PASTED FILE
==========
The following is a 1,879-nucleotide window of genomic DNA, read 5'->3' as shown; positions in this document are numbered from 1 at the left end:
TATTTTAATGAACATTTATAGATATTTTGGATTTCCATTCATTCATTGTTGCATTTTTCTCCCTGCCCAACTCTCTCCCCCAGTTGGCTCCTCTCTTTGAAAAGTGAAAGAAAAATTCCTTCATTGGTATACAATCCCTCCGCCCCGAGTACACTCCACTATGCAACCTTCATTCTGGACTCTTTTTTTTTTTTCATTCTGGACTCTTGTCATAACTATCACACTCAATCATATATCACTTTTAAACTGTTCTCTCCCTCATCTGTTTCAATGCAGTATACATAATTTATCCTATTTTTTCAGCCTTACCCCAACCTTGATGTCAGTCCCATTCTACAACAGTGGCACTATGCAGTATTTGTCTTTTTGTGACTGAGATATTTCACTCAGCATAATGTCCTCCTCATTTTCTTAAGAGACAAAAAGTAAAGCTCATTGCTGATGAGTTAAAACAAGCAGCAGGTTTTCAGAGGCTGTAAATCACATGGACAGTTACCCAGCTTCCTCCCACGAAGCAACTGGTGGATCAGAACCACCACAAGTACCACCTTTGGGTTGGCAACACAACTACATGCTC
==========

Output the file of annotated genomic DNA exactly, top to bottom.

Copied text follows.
The following is a 1,879-nucleotide window of genomic DNA, read 5'->3' as shown; positions in this document are numbered from 1 at the left end:
TATTTTAATGAACATTTATAGATATTTTGGATTTCCATTCATTCATTGTTGCATTTTTCTCCCTGCCCAACTCTCTCCCCCAGTTGGCTCCTCTCTTTGAAAAGTGAAAGAAAAATTCCTTCATTGGTATACAATCCCTCCGCCCCGAGTACACTCCACTATGCAACCTTCATTCTGGACTCTTTTTTTTTTTTCATTCTGGACTCTTGTCATAACTATCACACTCAATCATATATCACTTTTAAACTGTTCTCTCCCTCATCTGTTTCAATGCAGTATACATAATTTATCCTATTTTTTCAGCCTTACCCCAACCTTGATGTCAGTCCCATTCTACAACAGTGGCACTATGCAGTATTTGTCTTTTTGTGACTGAGATATTTCACTCAGCATAATGTCCTCCTCATTTTCTTAAGAGACAAAAAGTAAAGCTCATTGCTGATGAGTTAAAACAAGCAGCAGGTTTTCAGAGGCTGTAAATCACATGGACAGTTACCCAGCTTCCTCCCACGAAGCAACTGGTGGATCAGAACCACCACAAGTACCACCTTTGGGTTGGCAACACAACTACATGCTC